Whereas other parties – Alliance, ACT, Anderton’s Progressives, Mauri Pacific, Peters’ outfit – have come and gone (and I suspect the Maori Party will go too) – the two MMP-era parties that have a future, because they have a constituency, a stable socio-political base, are the Greens and NZF.

    NZF is to the left of Labour on economic policy and to the right of them on social issues. And there’s enough people like that, especially in the regions, to give them a couple of electorate seats and maybe 10% of the vote, possibly even get them back to 1996 levels (I think they got over 13% of the vote that year, I recall they had 17 MPs) as long as they have Winston and provided they manage the succession well. I think either Ron Marks or Shane Jones would do, to keep that base. I think the leader of NZF, for some time anyway, interestingly, will need to be Maori.

    One thing about NZF that is also often forgotten is just how big their core base of support is in the Maori seats. They’re the only party apart from Labour to have held all the Maori seats. Moreover, when they captured all the Maori seats, they also won the party vote in all of them but one. They did far, far better than the Maori Party at its height. While that support dropped away, Winston is not just popular among old National types who recall the days when National pursued Keynesian economics; he’s also really popular among Maori because he’s seen as a ‘Maori boy made good’ who sticks it up to the establishment.

  11. Penny Bright 12

    So are the so-called ‘left’ parties now going to drop the ‘two ticks’ policy for the 2017 General Election?

    ie: Campaign hard and strong for the PARTY vote, but campaign strategically for the ELECTORATE vote, especially in pivotal seats?

    Given that ‘doing a Northland’ has proven to be rather spectacularly successful?

    ie: Vote strategically for the candidate that has the best chance of taking the seat off National, or National’s coalition allies?

    In my view, that doesn’t mean so-called ‘left’ political parties not standing electorate candidates in pivotal seats, but campaigning on the issues, for PARTY not ELECTORATE votes.

    The reason why I say ‘so-called left parties’ is because, in my view, that terminology became redundant after the 1984 – 87 Labour Government introduced the neo-liberal ‘Rogernomic$’ reforms.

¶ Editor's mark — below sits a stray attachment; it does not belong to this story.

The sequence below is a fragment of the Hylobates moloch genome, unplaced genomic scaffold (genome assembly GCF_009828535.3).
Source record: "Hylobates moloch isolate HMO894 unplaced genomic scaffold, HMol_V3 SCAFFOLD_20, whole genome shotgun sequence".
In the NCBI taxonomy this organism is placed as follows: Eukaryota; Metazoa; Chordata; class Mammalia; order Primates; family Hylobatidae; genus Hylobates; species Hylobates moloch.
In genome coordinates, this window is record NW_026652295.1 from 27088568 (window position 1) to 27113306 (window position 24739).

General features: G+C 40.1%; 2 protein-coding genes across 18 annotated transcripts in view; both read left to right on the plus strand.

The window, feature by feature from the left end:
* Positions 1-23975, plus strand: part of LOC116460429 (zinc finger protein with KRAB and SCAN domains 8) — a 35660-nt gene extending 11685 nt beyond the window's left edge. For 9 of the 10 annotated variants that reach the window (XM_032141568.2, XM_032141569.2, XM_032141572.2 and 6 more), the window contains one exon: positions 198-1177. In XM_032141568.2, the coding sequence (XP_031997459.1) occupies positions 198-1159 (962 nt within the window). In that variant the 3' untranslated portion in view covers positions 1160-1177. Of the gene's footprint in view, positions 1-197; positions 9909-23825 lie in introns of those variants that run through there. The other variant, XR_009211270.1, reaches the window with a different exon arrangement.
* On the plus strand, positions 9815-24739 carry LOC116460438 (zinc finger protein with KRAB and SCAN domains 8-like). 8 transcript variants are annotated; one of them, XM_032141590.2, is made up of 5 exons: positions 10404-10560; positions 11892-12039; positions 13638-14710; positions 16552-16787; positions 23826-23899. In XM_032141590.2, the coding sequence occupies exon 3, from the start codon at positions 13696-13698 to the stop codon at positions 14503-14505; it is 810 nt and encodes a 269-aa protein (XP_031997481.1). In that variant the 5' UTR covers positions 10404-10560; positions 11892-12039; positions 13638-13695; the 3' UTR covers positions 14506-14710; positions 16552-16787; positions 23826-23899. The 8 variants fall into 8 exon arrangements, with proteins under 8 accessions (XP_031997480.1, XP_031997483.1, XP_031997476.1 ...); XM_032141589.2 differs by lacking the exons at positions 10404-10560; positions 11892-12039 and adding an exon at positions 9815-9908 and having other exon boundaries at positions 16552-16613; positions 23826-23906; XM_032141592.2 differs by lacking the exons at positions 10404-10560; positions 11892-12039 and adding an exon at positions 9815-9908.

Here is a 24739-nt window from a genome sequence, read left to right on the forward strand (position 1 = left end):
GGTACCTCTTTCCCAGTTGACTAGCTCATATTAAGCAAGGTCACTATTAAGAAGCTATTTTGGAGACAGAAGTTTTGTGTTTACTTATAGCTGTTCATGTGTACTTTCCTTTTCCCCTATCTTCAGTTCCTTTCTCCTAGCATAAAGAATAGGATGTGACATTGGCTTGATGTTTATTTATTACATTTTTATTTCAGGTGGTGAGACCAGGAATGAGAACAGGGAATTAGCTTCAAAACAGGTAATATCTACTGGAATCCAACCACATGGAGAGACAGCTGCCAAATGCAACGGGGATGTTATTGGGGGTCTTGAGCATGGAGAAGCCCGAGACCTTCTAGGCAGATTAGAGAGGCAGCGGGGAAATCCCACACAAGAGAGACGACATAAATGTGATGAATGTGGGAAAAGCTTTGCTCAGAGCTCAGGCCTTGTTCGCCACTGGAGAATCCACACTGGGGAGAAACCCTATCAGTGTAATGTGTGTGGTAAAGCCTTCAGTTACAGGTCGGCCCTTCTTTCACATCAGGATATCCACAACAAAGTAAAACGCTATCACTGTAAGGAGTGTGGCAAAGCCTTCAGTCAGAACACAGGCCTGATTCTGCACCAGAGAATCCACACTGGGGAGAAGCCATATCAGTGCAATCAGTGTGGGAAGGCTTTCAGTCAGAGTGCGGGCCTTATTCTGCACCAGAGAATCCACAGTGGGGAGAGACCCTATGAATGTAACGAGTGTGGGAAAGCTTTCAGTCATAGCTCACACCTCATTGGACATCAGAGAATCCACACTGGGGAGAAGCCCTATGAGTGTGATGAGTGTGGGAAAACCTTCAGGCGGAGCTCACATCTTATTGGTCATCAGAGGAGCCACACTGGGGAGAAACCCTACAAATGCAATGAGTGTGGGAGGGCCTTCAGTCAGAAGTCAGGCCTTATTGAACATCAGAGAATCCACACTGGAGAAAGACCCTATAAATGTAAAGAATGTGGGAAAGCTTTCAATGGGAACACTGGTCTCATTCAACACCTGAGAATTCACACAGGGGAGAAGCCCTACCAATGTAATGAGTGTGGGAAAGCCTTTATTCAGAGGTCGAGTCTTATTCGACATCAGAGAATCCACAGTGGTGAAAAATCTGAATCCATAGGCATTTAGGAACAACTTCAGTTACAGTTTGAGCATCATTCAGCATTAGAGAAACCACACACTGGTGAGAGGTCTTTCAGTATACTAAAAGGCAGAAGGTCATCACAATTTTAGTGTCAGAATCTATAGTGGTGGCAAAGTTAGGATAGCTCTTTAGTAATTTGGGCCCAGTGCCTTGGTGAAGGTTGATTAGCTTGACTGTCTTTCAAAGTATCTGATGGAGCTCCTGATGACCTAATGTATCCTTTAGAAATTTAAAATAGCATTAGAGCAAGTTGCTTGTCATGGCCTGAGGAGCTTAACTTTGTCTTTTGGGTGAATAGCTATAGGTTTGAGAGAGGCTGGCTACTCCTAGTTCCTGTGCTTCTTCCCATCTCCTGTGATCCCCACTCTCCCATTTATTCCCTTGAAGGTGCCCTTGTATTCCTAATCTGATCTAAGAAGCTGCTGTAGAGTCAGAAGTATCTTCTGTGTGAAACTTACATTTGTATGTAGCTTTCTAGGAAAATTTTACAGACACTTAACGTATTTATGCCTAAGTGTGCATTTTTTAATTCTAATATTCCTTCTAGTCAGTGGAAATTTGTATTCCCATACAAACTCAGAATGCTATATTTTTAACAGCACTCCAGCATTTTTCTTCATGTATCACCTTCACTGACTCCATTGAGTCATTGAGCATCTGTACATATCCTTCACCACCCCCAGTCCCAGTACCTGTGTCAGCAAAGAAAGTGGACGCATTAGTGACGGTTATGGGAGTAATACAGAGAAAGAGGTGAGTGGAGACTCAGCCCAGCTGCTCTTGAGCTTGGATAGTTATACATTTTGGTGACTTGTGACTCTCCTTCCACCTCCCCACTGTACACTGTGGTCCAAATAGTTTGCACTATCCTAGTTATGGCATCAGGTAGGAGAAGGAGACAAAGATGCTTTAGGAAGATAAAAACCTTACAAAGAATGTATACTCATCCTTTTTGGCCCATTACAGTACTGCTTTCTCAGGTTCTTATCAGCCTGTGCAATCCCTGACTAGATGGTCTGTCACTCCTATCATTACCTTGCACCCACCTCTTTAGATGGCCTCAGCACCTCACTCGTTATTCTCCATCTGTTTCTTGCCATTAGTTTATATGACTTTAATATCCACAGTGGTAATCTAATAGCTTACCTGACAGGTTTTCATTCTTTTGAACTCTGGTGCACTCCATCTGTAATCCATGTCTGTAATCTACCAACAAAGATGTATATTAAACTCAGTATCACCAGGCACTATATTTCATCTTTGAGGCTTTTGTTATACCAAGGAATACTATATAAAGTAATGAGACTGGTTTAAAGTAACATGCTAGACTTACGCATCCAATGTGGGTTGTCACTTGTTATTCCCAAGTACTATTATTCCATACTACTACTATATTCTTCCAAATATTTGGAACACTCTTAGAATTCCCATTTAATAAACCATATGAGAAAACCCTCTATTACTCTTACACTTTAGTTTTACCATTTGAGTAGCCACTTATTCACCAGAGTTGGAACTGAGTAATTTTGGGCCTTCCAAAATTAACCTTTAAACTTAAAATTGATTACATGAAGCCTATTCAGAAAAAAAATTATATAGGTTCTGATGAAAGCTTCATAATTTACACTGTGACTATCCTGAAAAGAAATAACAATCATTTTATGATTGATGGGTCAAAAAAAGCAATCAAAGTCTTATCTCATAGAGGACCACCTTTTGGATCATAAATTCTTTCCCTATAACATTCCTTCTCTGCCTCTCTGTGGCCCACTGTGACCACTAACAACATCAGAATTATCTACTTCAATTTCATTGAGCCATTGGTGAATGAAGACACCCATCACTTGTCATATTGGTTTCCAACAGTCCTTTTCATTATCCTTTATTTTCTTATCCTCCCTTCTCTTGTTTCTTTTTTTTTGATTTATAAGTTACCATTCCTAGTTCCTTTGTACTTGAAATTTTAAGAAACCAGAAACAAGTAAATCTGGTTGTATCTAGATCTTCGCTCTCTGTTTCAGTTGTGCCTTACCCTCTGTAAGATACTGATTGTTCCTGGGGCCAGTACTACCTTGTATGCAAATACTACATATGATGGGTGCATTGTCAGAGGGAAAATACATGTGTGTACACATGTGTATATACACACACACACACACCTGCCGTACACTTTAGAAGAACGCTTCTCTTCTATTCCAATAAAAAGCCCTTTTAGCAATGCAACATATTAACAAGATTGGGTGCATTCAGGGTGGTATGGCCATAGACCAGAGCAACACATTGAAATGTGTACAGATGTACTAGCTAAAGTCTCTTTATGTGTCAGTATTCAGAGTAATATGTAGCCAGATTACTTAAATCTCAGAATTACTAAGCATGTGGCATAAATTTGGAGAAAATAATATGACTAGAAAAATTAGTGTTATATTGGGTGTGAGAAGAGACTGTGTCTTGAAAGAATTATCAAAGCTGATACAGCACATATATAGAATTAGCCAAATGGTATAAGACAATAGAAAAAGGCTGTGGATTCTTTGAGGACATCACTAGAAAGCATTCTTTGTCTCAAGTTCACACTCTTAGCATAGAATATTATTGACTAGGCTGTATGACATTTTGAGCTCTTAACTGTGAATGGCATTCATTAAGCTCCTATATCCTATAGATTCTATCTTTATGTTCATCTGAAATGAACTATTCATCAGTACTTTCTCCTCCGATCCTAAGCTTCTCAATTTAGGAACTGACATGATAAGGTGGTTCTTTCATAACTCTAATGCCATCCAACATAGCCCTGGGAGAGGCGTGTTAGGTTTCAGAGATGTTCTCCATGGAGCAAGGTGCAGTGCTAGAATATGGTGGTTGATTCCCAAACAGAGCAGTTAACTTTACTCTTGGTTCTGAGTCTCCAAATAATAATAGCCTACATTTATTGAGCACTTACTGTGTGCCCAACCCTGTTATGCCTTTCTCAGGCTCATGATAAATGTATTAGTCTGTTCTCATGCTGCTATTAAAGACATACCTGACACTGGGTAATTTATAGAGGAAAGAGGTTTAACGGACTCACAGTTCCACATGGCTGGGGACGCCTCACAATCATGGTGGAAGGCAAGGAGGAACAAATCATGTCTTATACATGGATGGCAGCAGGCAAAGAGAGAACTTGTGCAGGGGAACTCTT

In my view – the line in the sand is ‘public majority’ vs ‘corporate minority’ and those who serve their interests….

    Penny Bright

    http://www.pennybright4mayor.org.nz

  12. Penny Bright 13

    What I have found is a useful yardstick in deciding ‘who is the MAIN electoral enemy’ – as it were – is to check the ‘mood of the boardroom’ (BIG business CEOs) – find out who THEY would prefer to run NZ in the House – then do the opposite.

    Because, in my opinion, that’s how our NZ ‘democracy’ works – according to the ‘Golden Rule’.

    ie: Those who have the gold make the rules, and we get the government that the majority of BIG business wants us to have.

    Penny Bright

    • Clemgeopin 13.1

      “check the ‘mood of the boardroom’ (BIG business CEOs) – find out who THEY would prefer to run NZ in the House”

      Good point, but HOW do we or the ordinary voters find out that info from the BB CEOs?

    • Incognito 13.2

      I strongly disagree for two reasons:

      1) It is a counter-productive dichotomy to view politics as warfare between friends/allies versus enemies to produce “winners & losers”. This is 20th-century politics; it is time to invent and develop new paradigms;

      2) It runs counter to critical independent thinking and taking full ownership of one’s own choices.

      • TheContrarian 13.2.1

        1) It is a counter-productive dichotomy to view politics as warfare between friends/allies versus enemies to produce “winners & losers”. This is 20th-century politics; it is time to invent and develop new paradigms;

        ^this

  13. Matthew Gardiner, the Northern Territory unionist who fought against ISIS has been arrested on return to Oz. He could be looking at a lengthy jail term for doing independently what Australia wants to train the Iraqi troops to do for themselves.

    http://www.theage.com.au/federal-politics/political-news/former-labor-party-president-matthew-gardiner-arrested-at-darwin-airport-20150405-1meqhx.html

    • adam 14.1

      Thanks for the link te reo putake – Disgraceful from the the Australian Government.